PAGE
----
When this race really becomes a piece of art, in my estimation, is when the field has atrophied down to two. This is where the truth of this adventure is revealed. This is where the truth of humanity is acutely exposed as well. These runners need each other. They need the camaraderie because this experience is long, arduous and painful and nobody except your nearest, and now only, opponent knows just how grueling it’s been. They also need each other because if one or both of them are going to reach a mileage goal, they need the other to continue. As you will recall, the race ends the moment the other can’t continue. In order for the winner to do something epic and legendary he or she needs their counterpart to be capable as well. Your closest competition is also one of the most critical elements of your success.
It’s poetic in its contrast. It’s unwieldy in its unwillingness to be categorized. This, I think, is the crux of the human condition: together but separate, individual and yet indivisible. If we learned nothing else in 2020, we learned we NEED each other in every way you can fathom. Last year taught us that achieving anything on our own is actually a lie we tell ourselves and each other. We can do nothing without help, ever! Even these runners who were demonstrating unfathomable athletic endurance would be nothing without their crew. And this is not a criticism. I feel confident that if you asked any single one of the runners over the weekend, including the final pairing they would utter the same sentiment. I know for myself, every single physical event I have ever successfully completed has never been a solitary act. EVER. I have received moral and emotional support. I have had someone give me food, helping to fill my water bottle and pushing me to keep going when I am at a low point.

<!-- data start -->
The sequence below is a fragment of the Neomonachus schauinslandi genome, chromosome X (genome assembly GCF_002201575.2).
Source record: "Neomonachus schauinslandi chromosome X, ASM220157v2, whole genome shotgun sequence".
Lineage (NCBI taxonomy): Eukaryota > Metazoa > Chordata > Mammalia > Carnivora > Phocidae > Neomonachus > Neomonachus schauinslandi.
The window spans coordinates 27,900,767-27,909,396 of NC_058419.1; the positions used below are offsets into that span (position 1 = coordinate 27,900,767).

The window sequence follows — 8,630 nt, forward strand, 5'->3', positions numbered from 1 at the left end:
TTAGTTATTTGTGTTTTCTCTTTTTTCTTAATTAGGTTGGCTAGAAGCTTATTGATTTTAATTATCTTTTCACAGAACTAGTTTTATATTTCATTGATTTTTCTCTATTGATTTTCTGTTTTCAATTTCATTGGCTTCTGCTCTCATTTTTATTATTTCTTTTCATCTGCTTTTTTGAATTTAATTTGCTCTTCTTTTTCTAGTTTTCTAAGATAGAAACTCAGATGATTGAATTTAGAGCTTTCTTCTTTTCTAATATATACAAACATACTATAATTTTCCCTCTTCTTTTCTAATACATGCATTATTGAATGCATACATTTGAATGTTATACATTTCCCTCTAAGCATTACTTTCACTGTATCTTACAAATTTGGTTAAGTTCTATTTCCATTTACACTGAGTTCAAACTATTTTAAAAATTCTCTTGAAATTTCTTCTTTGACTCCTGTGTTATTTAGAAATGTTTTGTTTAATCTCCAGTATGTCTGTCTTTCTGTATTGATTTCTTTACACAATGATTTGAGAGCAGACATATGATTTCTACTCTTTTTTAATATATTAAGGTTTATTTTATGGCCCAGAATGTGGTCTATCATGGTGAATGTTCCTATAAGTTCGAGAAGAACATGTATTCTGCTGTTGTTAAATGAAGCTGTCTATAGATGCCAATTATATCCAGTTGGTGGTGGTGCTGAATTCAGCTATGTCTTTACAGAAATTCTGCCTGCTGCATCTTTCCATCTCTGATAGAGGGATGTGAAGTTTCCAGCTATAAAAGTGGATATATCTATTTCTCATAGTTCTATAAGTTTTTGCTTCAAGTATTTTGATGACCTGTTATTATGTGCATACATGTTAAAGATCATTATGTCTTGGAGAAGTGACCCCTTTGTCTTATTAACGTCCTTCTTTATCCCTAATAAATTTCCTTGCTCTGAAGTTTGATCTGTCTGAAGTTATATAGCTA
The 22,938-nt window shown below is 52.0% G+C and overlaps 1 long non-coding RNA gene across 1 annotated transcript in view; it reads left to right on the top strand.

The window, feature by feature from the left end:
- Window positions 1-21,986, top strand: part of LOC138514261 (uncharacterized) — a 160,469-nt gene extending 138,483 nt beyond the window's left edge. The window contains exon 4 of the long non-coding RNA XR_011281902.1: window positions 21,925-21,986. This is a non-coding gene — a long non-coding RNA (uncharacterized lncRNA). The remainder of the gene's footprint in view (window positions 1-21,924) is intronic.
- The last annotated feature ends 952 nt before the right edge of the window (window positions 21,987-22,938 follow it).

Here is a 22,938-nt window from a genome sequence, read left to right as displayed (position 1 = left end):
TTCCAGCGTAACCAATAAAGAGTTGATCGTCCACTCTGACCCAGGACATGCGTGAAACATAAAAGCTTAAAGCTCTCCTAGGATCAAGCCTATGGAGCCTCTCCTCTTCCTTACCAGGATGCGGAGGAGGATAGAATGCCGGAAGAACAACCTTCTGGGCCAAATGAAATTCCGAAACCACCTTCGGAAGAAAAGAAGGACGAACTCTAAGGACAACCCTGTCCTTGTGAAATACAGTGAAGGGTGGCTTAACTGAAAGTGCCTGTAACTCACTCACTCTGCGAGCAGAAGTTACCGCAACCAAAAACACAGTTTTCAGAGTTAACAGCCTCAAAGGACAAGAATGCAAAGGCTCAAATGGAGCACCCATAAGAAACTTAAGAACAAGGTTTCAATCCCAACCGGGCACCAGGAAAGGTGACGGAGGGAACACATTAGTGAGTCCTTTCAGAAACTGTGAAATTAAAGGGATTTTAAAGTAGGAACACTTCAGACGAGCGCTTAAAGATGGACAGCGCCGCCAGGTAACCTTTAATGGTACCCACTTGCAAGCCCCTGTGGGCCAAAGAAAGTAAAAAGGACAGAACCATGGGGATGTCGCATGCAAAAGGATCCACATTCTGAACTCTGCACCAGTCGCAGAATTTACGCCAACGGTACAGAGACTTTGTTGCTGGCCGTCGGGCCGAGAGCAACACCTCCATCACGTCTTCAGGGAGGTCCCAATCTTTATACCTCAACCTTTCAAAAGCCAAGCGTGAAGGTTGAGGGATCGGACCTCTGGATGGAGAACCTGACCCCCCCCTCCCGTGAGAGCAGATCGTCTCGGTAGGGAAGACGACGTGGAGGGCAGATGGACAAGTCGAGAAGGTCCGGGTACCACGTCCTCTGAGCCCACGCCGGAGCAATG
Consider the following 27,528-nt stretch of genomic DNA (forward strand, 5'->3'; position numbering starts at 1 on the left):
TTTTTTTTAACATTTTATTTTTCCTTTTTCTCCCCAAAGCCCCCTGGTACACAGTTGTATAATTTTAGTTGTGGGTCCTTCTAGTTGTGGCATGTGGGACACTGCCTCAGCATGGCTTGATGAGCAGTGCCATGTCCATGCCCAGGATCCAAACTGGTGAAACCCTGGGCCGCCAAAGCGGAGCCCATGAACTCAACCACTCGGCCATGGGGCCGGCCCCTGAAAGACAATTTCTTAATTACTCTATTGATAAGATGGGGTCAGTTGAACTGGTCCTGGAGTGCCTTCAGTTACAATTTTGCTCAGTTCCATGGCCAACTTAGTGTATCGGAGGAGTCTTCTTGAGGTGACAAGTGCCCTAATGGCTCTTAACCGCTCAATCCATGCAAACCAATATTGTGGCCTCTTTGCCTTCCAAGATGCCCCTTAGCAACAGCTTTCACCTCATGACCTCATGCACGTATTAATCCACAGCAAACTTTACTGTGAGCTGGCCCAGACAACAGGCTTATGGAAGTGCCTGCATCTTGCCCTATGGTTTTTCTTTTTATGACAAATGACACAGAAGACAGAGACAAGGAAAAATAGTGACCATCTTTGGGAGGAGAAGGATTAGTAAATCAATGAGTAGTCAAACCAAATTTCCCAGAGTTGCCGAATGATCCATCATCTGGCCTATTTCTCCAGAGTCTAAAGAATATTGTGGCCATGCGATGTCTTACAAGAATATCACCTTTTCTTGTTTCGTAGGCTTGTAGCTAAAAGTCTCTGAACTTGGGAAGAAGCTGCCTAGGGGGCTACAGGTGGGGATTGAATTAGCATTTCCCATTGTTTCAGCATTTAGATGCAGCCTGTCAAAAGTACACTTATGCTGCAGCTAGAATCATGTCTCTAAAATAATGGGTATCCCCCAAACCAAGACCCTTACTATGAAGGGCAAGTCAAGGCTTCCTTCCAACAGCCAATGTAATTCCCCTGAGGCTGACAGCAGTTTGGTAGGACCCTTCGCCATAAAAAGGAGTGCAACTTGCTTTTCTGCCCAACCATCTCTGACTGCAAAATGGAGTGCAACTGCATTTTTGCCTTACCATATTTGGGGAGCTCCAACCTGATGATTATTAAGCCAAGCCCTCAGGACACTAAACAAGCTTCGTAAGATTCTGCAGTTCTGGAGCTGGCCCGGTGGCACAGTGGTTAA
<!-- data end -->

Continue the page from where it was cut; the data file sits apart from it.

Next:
There is a brilliance in our interconnectedness. It isn’t a weakness it’s how we weave together our most resilient strength. It’s how we build fortitude and are able to forge on.
Needing each other is a truth of our beingness, not a flaw in the design.
Over 2.5 days virtually, and for a brief time in real time, John and I watched humans reach and push themselves to unbelievable ends. Their performances at times were awe-inspiring and their failures were palpable and perfect in their eagerness hold nothing back and yet none of them got their alone. Not a single one. Nobody who reached greatness got there in isolation. This isn’t what it means to be a runner. This is what it means to be human. It’s our greatest asset and we squander it all the time. We mishandle it. We misunderstand it. We mistake it for our Achilles heel when it’s our amazing grace.
After 54 yards, Jennifer Russo was not able to continue, which meant that the final loop was to be run by Harvey Lewis. He was then only 4.1667 miles from victory. After 55 hours and 229 miles, he was officially the last man standing and yet he wasn’t alone.
It’s a reminder that if we want to go far in life, in running and in saving ourselves, we must do it together.
Sunshine & Sarcasm,
Lowi & G